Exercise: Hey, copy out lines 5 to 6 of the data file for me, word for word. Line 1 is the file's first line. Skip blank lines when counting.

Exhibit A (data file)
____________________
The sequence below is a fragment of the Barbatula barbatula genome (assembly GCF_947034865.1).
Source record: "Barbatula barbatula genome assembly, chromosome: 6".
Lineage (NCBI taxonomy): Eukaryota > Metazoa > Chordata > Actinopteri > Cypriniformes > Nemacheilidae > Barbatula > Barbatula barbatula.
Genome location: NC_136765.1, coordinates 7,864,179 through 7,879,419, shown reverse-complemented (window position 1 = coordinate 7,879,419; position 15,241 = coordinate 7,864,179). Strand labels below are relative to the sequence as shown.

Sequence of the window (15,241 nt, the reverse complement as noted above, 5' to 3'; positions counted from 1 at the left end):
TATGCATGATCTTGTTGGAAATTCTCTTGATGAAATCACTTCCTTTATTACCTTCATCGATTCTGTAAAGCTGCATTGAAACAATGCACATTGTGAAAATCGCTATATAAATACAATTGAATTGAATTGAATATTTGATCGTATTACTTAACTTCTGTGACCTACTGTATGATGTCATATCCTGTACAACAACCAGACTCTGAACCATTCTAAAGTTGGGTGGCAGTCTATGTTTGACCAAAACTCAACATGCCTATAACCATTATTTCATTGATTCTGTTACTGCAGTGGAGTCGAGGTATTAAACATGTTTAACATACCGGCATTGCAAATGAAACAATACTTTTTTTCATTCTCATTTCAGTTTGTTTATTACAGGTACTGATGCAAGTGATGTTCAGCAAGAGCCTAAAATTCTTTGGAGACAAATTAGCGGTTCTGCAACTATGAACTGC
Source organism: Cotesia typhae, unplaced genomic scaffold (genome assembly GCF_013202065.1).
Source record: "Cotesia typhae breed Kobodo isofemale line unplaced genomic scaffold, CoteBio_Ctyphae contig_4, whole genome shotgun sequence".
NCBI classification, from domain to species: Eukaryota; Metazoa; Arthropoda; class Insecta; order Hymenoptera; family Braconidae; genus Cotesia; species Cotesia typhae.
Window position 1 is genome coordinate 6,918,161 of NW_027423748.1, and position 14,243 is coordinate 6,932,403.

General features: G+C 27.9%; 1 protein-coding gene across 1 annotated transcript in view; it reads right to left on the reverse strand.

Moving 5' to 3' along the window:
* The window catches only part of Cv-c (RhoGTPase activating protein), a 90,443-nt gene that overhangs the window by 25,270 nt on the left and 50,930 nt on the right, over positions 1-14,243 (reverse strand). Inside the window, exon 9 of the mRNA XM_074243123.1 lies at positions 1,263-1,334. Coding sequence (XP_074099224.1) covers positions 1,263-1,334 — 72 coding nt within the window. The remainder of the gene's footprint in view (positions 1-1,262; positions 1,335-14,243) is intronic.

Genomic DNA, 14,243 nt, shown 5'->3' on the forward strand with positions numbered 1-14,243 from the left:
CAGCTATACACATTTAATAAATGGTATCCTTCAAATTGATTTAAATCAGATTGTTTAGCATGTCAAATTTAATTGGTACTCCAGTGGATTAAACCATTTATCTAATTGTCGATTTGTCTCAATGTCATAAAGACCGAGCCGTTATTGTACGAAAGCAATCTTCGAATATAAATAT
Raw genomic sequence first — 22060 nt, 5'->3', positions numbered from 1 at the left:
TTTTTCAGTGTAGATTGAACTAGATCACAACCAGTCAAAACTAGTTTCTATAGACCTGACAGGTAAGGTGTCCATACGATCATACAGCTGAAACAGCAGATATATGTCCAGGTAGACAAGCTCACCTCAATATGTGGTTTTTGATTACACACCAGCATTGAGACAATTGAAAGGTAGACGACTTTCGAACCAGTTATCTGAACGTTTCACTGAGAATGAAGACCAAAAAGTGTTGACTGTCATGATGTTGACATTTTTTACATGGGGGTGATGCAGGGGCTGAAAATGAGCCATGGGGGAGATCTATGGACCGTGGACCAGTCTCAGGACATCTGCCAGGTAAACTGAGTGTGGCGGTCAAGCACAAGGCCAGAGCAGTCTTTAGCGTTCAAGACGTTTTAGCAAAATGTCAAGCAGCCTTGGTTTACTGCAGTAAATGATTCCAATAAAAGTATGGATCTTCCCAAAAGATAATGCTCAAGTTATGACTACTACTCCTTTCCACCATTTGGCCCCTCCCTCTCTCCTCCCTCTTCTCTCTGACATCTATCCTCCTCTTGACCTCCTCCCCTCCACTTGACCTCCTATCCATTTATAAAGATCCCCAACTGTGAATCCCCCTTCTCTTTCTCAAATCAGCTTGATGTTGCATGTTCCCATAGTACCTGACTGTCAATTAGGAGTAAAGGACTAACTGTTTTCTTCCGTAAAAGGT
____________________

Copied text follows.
Sequence of the window (15,241 nt, the reverse complement as noted above, 5' to 3'; positions counted from 1 at the left end):
TATGCATGATCTTGTTGGAAATTCTCTTGATGAAATCACTTCCTTTATTACCTTCATCGATTCTGTAAAGCTGCATTGAAACAATGCACATTGTGAAAATCGCTATATAAATACAATTGAATTGAATTGAATATTTGATCGTATTACTTAACTTCTGTGACCTACTGTATGATGTCATATCCTGTACAACAACCAGACTCTGAACCATTCTAAAGTTGGGTGGCAGTCTATGTTTGACCAAAACTCAACATGCCTATAACCATTATTTCATTGATTCTGTTACTGCAGTGGAGTCGAGGTATTAAACATGTTTAACATACCGGCATTGCAAATGAAACAATACTTTTTTTCATTCTCATTTCAGTTTGTTTATTACAGGTACTGATGCAAGTGATGTTCAGCAAGAGCCTAAAATTCTTTGGAGACAAATTAGCGGTTCTGCAACTATGAACTGC